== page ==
Kliun was a leading light of the Russian avant-garde, friend of Malevich and pioneer of non-objective art. It was Ivan Kliun who actively helped the provincial Kazimir Malevich (1879-1935), freshly arrived from Kursk, in his early days in Moscow. Being both older and more experienced than Malevich, at the start of their relationship it was Kliun who was the leader. The situation changed a few years later and Kliun became one of the earliest followers and practitioners of Suprematism–geometric abstractionism,–the movement created by his young friend in 1915. Rivals, equals, combatants, close friends, Kliun and Malevich maintained a weekly correspondence for decades up until Malevich’s death.
In the early 1920s the artist struck out on his own original path in non-objective painting, a path unexplored by Malevich’s Suprematism. Kliun embarked upon the theoretical and practical exploration of light in abstract art. By the late 1920s however abstraction had fallen out of favour with the Soviet authorities and by 1932 had all but been outlawed with the imposition of Socialist Realism as state policy. Unlike many other artists at the time, Kliun did not turn to figurative art but pursued his experiments in abstraction and purism out of public view. Much of his work was lost during the Second World War when he was evacuated from Moscow and forced to leave the contents of his studio in the careless custodianship of a lodger who used his paintings as firewood.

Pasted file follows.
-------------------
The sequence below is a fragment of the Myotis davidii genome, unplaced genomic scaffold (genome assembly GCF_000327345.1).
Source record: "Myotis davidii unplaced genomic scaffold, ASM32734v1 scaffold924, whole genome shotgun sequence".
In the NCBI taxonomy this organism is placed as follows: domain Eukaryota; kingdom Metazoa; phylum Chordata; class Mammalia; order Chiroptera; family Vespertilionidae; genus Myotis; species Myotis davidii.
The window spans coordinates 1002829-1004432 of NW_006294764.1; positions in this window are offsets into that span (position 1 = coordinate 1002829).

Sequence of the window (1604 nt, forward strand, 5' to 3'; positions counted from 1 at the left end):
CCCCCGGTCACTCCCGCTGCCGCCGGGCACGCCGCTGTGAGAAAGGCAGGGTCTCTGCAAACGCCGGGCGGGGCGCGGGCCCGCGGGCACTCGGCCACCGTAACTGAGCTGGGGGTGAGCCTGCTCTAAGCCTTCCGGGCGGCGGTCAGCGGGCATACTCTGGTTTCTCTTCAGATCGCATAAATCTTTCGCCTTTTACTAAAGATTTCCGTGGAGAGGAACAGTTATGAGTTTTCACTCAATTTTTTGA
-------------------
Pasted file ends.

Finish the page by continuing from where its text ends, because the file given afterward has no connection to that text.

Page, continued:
It was largely through Costakis’s efforts that Kliun and many other artists of this seismic period in art history were not consigned to obscurity. Costakis, who although born in the Soviet Union remained a Greek national, began to collect works by the all-but-forgotten artists of the avant-garde in the 1950s. He tracked them down in dusty corners of commission shops and from the surviving artists and their descendants Kliun was one of the artists he admired most, he considered him to be one of the greatest experimenters of his generation and in the 1960s he managed to acquire a large number of his works from the artist’s daughter Serafima.